In this section, a min–max algorithm is proposed to look for a subset of the robust vector equilibrium flows.
3.1. Description of the Algorithm
In this subsection, we construct an optimization problem whose solution is equivalent to the the robust vector equilibrium flow. For
$(y,\xi )\in \Omega \times U$, we define:
.
Proposition 1. Let $\overline{y}$ be a feasible flow. The following statements are equivalent.
 (i)
$\overline{y}$ is a robust vector equilibrium;
 (ii)
There exists $(\overline{y},\phantom{\rule{4pt}{0ex}}\overline{\xi})$ such that it is a saddlepoint of the problem, denoted as follows:
and $\psi (\overline{y},\overline{\xi})$ is equal to zero. Proof. Firstly, we prove the implication
$\left(i\right)\Rightarrow \left(ii\right)$. Since
$\psi (y,\xi )\ge 0$, it suffices to prove
$\psi (\overline{y},\xi )=0$ for all
$\xi \in U$, i.e.,
$0=\psi (\overline{y},\xi )=\psi (\overline{y},\overline{\xi})\le \psi (y,\xi )$. Hence, for every
$\xi \in U,\phantom{\rule{4pt}{0ex}}{p}_{k}\in {P}_{\omega}$,
$\omega \in \mathcal{W}$, we consider the following term:
If ${c}_{{p}_{k}}(\overline{y},\xi ){c}_{{p}_{j}}(\overline{y},\xi )\u2ab0{0}_{{\mathbb{R}}^{m}}$ for some ${p}_{j}\in {P}_{\omega}$, then by Definition 2, one has ${\overline{y}}_{{p}_{k}}={l}_{{p}_{k}}$ or $\phantom{\rule{4pt}{0ex}}{\overline{y}}_{{p}_{j}}={u}_{{p}_{j}}$ and so ${O}_{{p}_{k}}=0$. If ${c}_{{p}_{k}}(\overline{y},\xi ){c}_{{p}_{j}}(\overline{y},\xi )\prec {0}_{{\mathbb{R}}^{m}}$, for some ${p}_{j}\in {P}_{\omega}$, ${H}_{+}[{c}_{{p}_{k}}(\overline{y},\xi ){c}_{{p}_{j}}(\overline{y},\xi )]={0}_{{\mathbb{R}}^{m}}$, and hence, ${O}_{{p}_{k}}=0$. By the above cases, one has $\psi (\overline{y},\xi )=0$ for all $\xi \in U$.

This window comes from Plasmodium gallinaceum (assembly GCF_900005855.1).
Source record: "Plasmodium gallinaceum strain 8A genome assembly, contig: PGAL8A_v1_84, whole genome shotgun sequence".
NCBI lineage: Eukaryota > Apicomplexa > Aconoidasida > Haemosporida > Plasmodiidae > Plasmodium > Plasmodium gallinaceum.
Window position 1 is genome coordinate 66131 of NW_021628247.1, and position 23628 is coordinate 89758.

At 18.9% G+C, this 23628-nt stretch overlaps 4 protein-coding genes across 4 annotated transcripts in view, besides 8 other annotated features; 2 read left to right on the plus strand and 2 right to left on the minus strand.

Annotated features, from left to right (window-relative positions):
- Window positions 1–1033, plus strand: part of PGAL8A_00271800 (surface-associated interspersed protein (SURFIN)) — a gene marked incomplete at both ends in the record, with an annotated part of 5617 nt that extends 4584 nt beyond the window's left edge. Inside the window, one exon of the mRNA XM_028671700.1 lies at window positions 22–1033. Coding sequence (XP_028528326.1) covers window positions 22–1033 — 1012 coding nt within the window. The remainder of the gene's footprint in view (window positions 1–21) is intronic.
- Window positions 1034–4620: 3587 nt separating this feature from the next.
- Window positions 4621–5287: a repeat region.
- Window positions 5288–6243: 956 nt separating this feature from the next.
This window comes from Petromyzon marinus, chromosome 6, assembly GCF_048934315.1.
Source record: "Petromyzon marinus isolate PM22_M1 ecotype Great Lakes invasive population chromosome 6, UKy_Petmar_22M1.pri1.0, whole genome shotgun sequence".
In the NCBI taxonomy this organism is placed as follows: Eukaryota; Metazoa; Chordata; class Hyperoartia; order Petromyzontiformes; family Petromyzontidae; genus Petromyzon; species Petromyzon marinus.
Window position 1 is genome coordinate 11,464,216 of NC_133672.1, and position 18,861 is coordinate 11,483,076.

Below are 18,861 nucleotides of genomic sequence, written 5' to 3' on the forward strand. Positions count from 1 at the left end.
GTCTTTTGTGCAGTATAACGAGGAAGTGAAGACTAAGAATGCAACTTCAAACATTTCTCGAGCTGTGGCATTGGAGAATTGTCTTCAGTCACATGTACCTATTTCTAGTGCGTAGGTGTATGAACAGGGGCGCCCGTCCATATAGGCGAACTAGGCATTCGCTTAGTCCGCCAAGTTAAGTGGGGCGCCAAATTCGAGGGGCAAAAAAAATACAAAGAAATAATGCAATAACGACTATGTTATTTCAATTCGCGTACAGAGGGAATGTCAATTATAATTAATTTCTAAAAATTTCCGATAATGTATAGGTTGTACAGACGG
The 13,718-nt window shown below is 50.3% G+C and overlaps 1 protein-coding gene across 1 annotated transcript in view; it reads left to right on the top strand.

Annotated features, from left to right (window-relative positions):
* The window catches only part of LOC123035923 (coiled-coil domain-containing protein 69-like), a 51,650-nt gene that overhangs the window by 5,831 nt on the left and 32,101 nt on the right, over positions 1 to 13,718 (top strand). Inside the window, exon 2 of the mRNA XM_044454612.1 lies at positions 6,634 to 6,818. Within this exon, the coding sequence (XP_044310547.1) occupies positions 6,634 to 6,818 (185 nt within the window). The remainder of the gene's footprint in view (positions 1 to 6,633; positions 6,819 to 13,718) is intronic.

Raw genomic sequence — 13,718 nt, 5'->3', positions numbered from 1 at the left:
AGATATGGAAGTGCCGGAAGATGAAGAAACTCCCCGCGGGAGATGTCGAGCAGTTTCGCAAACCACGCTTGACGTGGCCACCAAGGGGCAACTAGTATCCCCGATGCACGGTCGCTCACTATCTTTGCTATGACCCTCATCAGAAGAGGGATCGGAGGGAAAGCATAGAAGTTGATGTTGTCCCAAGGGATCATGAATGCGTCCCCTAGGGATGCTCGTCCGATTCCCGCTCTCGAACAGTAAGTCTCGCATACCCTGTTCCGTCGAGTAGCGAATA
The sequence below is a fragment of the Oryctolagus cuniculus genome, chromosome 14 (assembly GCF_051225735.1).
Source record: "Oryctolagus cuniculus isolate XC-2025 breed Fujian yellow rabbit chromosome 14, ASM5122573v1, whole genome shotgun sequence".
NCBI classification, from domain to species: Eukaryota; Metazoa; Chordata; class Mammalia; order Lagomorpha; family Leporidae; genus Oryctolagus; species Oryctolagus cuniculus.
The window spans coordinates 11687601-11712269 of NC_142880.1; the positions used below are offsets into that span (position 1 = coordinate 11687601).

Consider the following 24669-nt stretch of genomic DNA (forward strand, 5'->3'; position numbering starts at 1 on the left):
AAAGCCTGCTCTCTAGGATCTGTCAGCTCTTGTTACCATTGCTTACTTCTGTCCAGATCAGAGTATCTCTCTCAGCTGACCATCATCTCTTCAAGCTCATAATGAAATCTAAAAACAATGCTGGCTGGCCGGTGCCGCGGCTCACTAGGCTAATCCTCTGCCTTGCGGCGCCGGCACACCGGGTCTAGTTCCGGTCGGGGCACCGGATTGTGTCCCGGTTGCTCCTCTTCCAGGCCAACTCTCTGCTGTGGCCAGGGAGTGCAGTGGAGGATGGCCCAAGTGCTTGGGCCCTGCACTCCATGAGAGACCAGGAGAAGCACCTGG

Conversely, if (ii) is satisfied, $(\overline{y},\overline{\xi})$ is a saddlepoint and ${O}_{{p}_{k}}=0$. If for every $\xi \in U$, some ${p}_{k},\phantom{\rule{4pt}{0ex}}{p}_{j}\in {P}_{\omega},\phantom{\rule{4pt}{0ex}}\omega \in W$ one has ${c}_{{p}_{k}}(\overline{y},\xi ){c}_{{p}_{j}}(\overline{y},\xi )\u2ab0{0}_{{\mathbb{R}}^{m}}$, then ${[{c}_{{p}_{k}}(\overline{y},\xi ){c}_{{p}_{j}}(\overline{y},\xi )]}^{\top}{H}_{+}[{c}_{{p}_{k}}(\overline{y},\xi ){c}_{{p}_{j}}(\overline{y},\xi )]>0$ and so ${\overline{y}}_{{p}_{k}}={l}_{{p}_{k}}\phantom{\rule{4pt}{0ex}}or\phantom{\rule{4pt}{0ex}}{\overline{y}}_{{p}_{j}}={u}_{{p}_{j}}$. Consequently, $\overline{y}$ is a robust vector equilibrium. □
Now, a min–max algorithm is proposed to solve problem (
2). In our algorithm, we select different steps for the two variables
y and
$\xi $, which is different from one proposed in [
22]. In addition, we extend the search directions of the algorithm to make the search faster and more suitable for different needs. Thus, our algorithm is an improvement of that in [
22].